[Date Prev][Date Next][Thread Prev][Thread Next][Date Index][Thread Index]
RE: [Adonthell-devel] Equipment test
RE: [Adonthell-devel] Equipment test
Tue, 20 May 2003 08:03:14 -0700
> As we agreed, a whole stack of items can be equipped (in case of
> arrows and the like). That means, whenever equipping items, one has to
> pass the count. However, that leads to one problem. When there is
> already a stack equipped, how do you return it's size? After all,
> manager::equip returns an item_base, but the count is kept
> with the slot
> class. So I chose to use an inout parameter to return the count of the
> returned item. Same is true for manager::unequip.
> * moving items between equipment slots
> In that case, we must not forget to call item::unequipped. However,
> how can the manager tell whether a given item sits in an
> equipment or a
> normal slot? One way was adding a flag to the slot class (Equipment),
> that contains exactly this information.
> This has another advantage: we can now ensure that manager::equip does
> not accept slots that aren't meant for equipment.
> * adding items of the same kind
> For example, I have a slot with 10 items and want to add
> another 10 of
> the same sort. In that case, the currently equipped items
> should not be
> removed. Instead the given items should simply be added to
> the slot. In
> the case that not all of them fit (because of stack size restriction),
> the number of those remaining will be returned via the count
> A problem that is quite severe is related to SWIG. As Python
> python does
> not inout parameters, the Python wrappers of manager::equip/unequip
> return a tuple instead of a single value. However, if the return value
> of the method is NULL, then SWIG will discard it
> Do you think I should report this issue to the SWIG people
> and hope that
> they change this behaviour? Or do you have another idea. (Using SWIG
> 1.3.19 here, btw.)
I think it should be reported yeah. For our purposes though, what about a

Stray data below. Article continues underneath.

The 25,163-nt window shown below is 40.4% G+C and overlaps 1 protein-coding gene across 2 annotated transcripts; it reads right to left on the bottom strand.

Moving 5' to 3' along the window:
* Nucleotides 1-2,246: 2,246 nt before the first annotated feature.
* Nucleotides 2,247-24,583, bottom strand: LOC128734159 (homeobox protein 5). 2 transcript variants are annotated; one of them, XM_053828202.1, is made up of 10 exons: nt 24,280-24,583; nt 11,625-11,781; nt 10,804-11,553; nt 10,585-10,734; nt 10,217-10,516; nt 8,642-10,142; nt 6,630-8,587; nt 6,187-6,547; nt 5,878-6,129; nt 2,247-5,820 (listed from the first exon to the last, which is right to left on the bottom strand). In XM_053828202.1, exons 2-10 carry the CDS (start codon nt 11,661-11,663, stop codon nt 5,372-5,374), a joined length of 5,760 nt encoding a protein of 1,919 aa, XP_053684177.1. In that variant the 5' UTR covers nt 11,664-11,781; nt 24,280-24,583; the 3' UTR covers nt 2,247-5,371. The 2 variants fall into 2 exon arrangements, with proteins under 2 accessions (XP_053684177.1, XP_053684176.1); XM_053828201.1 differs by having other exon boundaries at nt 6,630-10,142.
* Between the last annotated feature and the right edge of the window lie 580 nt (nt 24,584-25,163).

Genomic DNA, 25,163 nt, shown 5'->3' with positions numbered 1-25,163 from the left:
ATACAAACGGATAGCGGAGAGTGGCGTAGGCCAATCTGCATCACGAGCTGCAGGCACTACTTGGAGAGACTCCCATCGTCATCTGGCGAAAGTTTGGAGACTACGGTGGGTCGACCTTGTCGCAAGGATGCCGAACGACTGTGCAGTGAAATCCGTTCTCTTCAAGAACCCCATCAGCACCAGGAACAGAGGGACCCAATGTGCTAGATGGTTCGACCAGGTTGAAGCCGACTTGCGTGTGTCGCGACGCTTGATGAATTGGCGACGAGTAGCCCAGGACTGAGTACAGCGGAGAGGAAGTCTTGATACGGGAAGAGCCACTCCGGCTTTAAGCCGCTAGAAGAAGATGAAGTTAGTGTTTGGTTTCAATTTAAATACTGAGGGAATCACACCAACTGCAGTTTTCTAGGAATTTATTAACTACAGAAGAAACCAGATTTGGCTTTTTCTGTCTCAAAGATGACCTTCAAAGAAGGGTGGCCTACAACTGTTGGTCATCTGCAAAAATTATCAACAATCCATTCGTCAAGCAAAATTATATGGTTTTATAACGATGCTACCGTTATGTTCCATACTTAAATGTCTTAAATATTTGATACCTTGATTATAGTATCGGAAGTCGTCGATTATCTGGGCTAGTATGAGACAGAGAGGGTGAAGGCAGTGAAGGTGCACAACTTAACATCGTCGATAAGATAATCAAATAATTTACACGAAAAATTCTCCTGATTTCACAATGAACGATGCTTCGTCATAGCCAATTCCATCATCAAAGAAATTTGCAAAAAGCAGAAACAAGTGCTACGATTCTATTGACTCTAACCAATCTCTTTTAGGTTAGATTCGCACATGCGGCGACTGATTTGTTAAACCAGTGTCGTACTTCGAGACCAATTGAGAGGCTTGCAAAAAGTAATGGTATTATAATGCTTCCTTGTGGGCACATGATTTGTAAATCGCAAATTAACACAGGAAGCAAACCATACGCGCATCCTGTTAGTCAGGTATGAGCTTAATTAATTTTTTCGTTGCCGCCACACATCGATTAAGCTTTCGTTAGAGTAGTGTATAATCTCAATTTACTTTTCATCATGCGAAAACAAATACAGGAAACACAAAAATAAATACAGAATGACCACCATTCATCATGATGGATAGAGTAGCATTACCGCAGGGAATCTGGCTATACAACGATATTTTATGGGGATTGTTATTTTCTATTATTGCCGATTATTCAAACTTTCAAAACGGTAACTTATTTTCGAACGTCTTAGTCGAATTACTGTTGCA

slight change to work around this?
Can we work around this by using a count of 0 as the "null count" instead of
NULL? They're identical for our uses unless there's something that I have
> Another possible problem exists in slot::get_item, which isn't free of
> side-effects. It does assign the slot to immutable items (which cannot
> have a persistant slot assigned). That's what we want in most cases,
> however, sometimes this shouldn't happen. Guess an optional parameter
> could take care of that.
You mean coins or whatever I assume, yeah.
> Questions left:
> I'm not exactly sure when to call item::equipped / unequipped. Right
> now, unequipped is only called if the last item has been
> removed. Should
> something similar be done with equipped: i.e. only call it when a new
> item is equipped, but not when an item is added to an existing stack?
I think this should be the last step in every transaction involving moving
equipment on/off of characters. It gives us plot hooks based on un/equipping
of certain items.
Should the un/equip methods examine the in/out items and make effect
adjustments themselves, or should all un/equip transactions call
un/equipped() upon success and we can handle applying/removing effects
This raises the question then of whether un/equipped() should be moved from
the item to the manager class.
manager::unequiped( removed_item ) //negate removed item effects, apply
manager::equiped ( item ) // apply equiped item effects, apply plot hooks
If we want un/equip() to apply effects, then manager::un/equipped() doesn't
need to exist, and item::un/equipped() is good for plot hooks, but I don't
see much use for it beyond that.
> Bugs fixed:
> I believe that I found a bug in py_adonthell.i:
> The string returned by '%typemap(python,out) string &' shouldn't be
> deleted. After all, it's most likely a member of some class,
> which will
> still need it.
> Without that fix, my test script had segfaulted, because when calling
> slot::id (), the id would be returned and also deleted(!).
Igh. I hope this didn't drive you too nuts :)
I'm going to start work on the manager class character data structures.